I'm diy-ing on an 80-year old+ house, putting drywall over damaged lath and plaster (can't save the plaster because reasons).

The wood lath is too weak/damaged to serve as effective backing, so I'm trying to nail off only to studs. Problem is, they're 17-19" on center 😞

So, should I cut the drywall down so the edges of each piece are on the studs like new construction? Or can I nail off with edges off-center?

The plan is a thick skimcoat and maybe a knife finish to try to get back a little of the plaster charm, but I'm afraid of the taped seams cracking.

  • 1
    I restore older homes as well. Are you sure the faces of the studs create a flat plane? Many of the old raw-cut 2x4s used in construction weren't uniform and they would compensate by making the plaster thicker over the 2x4s that weren't as large. If you try to secure to a 2x4 that has a smaller (relative) 4" dimension, your screw head may pull through. You may have add a thin strip of wood to some 2x4s to get them to make a flat wall. Commented Jun 29, 2016 at 12:10
  • Maybe a pro could get that done; nothing I could do will make this wall flat 😃
    – willoller
    Commented Jun 29, 2016 at 16:20
  • When it is that bad, I cover it with 7/16 (or so) particle board/plywood first. With non-standard stud widths, you can even tie the sheets of plywood together with a plywood backer at those seams overlapping maybe 3 inches. Then you can drywall over the particle board making sure your drywall seams do not match the plywood seams. Commented Jun 29, 2016 at 16:30

4 Answers 4


The edges of your drywall pieces must be on studs - at least two of them and preferentially all four. (some drywall guys will vastly disagree with needing 4 so not trying to start a war)

But two is a must. Your drywall should end on stud or be butted up in the center with another piece of drywall. Either cut your drywall or add more studs. There is absolutely nothing wrong with 17-19" on center which sounds like about 3 studs per sheet. I have run into this with old houses. Just buy 15 2x4s and throw them up where you need them.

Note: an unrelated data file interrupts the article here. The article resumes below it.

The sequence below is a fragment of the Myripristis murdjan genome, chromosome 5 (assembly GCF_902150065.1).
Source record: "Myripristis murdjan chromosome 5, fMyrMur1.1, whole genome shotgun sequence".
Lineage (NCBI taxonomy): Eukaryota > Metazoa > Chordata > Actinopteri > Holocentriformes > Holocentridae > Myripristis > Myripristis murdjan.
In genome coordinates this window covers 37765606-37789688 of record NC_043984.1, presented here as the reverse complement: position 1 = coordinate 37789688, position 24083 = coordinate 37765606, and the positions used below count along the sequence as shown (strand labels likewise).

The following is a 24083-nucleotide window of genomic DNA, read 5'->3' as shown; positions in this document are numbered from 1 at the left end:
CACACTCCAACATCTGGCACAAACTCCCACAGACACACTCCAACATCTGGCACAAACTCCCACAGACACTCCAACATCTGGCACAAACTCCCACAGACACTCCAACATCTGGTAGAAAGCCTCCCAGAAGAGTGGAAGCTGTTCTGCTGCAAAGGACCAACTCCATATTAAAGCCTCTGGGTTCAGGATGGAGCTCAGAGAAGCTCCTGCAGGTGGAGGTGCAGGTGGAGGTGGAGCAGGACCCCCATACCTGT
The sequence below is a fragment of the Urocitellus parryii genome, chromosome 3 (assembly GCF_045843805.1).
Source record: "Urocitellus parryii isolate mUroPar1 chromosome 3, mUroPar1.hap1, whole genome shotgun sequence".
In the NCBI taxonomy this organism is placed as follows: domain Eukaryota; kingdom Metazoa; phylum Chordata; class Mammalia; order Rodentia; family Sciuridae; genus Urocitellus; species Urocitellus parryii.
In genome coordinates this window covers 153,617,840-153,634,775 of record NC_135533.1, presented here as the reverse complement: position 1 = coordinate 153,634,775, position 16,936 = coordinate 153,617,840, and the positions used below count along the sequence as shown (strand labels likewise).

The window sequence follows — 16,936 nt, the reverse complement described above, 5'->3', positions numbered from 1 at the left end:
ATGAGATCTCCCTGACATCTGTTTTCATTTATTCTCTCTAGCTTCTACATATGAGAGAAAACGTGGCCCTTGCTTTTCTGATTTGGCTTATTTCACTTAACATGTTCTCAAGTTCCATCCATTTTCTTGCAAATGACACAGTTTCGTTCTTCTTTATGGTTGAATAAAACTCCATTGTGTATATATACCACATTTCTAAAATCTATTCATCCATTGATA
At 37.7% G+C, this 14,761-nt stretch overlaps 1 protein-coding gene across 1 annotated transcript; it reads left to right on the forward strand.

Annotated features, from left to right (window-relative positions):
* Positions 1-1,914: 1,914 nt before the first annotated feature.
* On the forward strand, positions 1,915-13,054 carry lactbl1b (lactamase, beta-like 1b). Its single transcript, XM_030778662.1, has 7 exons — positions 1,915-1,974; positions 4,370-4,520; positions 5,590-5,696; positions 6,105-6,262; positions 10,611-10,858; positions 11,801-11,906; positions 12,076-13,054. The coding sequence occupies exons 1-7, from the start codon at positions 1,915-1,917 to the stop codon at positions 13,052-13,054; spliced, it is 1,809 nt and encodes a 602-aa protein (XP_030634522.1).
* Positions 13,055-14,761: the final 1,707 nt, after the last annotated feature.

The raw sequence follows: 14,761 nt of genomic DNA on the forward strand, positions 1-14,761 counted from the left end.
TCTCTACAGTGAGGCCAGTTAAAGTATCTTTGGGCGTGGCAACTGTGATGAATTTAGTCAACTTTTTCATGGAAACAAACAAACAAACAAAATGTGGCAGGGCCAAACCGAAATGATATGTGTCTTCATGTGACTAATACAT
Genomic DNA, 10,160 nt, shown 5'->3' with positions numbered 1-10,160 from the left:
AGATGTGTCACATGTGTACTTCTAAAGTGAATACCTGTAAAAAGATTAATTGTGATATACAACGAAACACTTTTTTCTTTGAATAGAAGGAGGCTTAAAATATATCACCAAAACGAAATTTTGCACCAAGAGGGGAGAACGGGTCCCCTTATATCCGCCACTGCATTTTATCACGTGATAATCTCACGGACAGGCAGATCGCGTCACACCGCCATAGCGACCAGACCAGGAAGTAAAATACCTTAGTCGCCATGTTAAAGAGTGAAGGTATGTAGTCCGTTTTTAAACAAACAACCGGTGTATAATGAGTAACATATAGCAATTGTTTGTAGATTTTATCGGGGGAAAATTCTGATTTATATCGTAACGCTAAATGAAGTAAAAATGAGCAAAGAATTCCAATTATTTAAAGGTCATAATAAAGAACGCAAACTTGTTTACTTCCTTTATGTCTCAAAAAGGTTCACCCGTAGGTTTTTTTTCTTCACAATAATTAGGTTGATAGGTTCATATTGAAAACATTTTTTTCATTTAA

• Add runners where they make sense, +1 (cut it, where it doesn't). Floating is to be avoided if possible.
    – Mazura
    Commented Jun 28, 2016 at 23:10
  • What is a runner in this context?
    – willoller
    Commented Jun 29, 2016 at 3:13
  • @willoller - A "drywall runner" is any stud that's structurally useless. It's just an attachment point for securing drywall.
    – Mazura
    Commented Jun 29, 2016 at 8:46

I generally agree with DMoore about butt joints needing to be on studs, but the reason is simply that you need to keep the two sheets from moving with respect to each other. For that reason, you could probably butt join over just the lath. If you can hit enough solid lath with drywall screws to securely anchor the sheet ends together, you probably won't have issues.

As evidence of the viability of this claim, take the floating seam technique some tapers use to achieve very flat butt seams for smooth-finish walls. Thin backing is floated under the seams, tying the sheets together.

All that said, it's a fairly quick thing to zip an end off a sheet at the stud. It might ad 10% to your labor, all told. I'd do that before I'd add studs (especially since you have plaster in the way).


In addition to what DMoore said, you might also think about installing your drywall sheets horizontally. With odd stud spacing, this will mean fewer and shorter (4' vs 8') cuts.

I don't have all the info about your particular situation, but I would heartily recommend removing the existing lath and plaster and install the drywall directly to the studs.

  • It's standard practice to hang drywall horizontally except in the case of a firewall (where all seams must be blocked).
    – isherwood
    Commented Jun 28, 2016 at 21:16

All good answers but the best answer falls to number 0 or JS. I worked for years in fire restoration of old old homes that were almost always lath and plaster. Because our mud professional was extremely good at his job (it is very important to have a real expert professional who knows what he or she is doing with the new mud) we would always save time and money by tearing out the old and replacing where needed with new studs and new rock.

If your "muddy buddy" is a true professional you will have no problem tying the new wall into old walls depending on what your buildings plans call for.

  • What does "number 0 or JS" mean? Please don't use abbreviations or slang as we're an international community.
    – isherwood
    Commented Jun 29, 2016 at 3:41
  • @isherwood I think JJO is referring to [JS's answer ](diy.stackexchange.com/a/93413/9214) which currently has a score of zero (which JJO may have mistaken for an ID number) Commented Jun 29, 2016 at 6:48
  • Ah, then this should be a comment and not an answer.
    – isherwood
    Commented Jun 29, 2016 at 12:33

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